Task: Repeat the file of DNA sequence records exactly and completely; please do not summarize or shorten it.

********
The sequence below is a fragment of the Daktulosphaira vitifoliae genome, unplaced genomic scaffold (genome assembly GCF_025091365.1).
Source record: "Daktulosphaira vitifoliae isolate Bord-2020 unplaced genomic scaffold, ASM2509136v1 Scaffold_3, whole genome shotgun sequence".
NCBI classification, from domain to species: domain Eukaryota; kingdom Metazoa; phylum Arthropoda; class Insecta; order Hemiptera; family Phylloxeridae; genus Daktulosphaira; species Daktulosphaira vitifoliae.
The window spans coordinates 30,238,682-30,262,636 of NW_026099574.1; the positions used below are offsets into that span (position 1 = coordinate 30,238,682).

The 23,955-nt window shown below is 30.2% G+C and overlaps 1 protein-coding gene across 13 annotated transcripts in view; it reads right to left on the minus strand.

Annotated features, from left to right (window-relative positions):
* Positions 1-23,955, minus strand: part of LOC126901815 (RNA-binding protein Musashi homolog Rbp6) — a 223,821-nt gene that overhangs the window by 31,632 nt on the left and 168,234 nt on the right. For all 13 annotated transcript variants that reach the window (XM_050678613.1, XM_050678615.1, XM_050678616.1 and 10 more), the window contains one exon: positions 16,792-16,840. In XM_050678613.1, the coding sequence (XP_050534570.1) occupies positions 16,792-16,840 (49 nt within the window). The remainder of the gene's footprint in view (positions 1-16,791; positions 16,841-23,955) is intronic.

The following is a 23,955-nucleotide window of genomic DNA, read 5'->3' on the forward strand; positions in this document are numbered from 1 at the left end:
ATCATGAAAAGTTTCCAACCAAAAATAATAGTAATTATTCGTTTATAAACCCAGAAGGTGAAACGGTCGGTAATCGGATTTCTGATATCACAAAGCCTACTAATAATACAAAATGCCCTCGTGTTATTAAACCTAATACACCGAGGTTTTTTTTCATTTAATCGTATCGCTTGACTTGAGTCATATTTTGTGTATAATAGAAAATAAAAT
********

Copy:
The sequence below is a fragment of the Daktulosphaira vitifoliae genome, unplaced genomic scaffold (genome assembly GCF_025091365.1).
Source record: "Daktulosphaira vitifoliae isolate Bord-2020 unplaced genomic scaffold, ASM2509136v1 Scaffold_3, whole genome shotgun sequence".
NCBI classification, from domain to species: domain Eukaryota; kingdom Metazoa; phylum Arthropoda; class Insecta; order Hemiptera; family Phylloxeridae; genus Daktulosphaira; species Daktulosphaira vitifoliae.
The window spans coordinates 30,238,682-30,262,636 of NW_026099574.1; the positions used below are offsets into that span (position 1 = coordinate 30,238,682).

The 23,955-nt window shown below is 30.2% G+C and overlaps 1 protein-coding gene across 13 annotated transcripts in view; it reads right to left on the minus strand.

Annotated features, from left to right (window-relative positions):
* Positions 1-23,955, minus strand: part of LOC126901815 (RNA-binding protein Musashi homolog Rbp6) — a 223,821-nt gene that overhangs the window by 31,632 nt on the left and 168,234 nt on the right. For all 13 annotated transcript variants that reach the window (XM_050678613.1, XM_050678615.1, XM_050678616.1 and 10 more), the window contains one exon: positions 16,792-16,840. In XM_050678613.1, the coding sequence (XP_050534570.1) occupies positions 16,792-16,840 (49 nt within the window). The remainder of the gene's footprint in view (positions 1-16,791; positions 16,841-23,955) is intronic.

The following is a 23,955-nucleotide window of genomic DNA, read 5'->3' on the forward strand; positions in this document are numbered from 1 at the left end:
ATCATGAAAAGTTTCCAACCAAAAATAATAGTAATTATTCGTTTATAAACCCAGAAGGTGAAACGGTCGGTAATCGGATTTCTGATATCACAAAGCCTACTAATAATACAAAATGCCCTCGTGTTATTAAACCTAATACACCGAGGTTTTTTTTCATTTAATCGTATCGCTTGACTTGAGTCATATTTTGTGTATAATAGAAAATAAAAT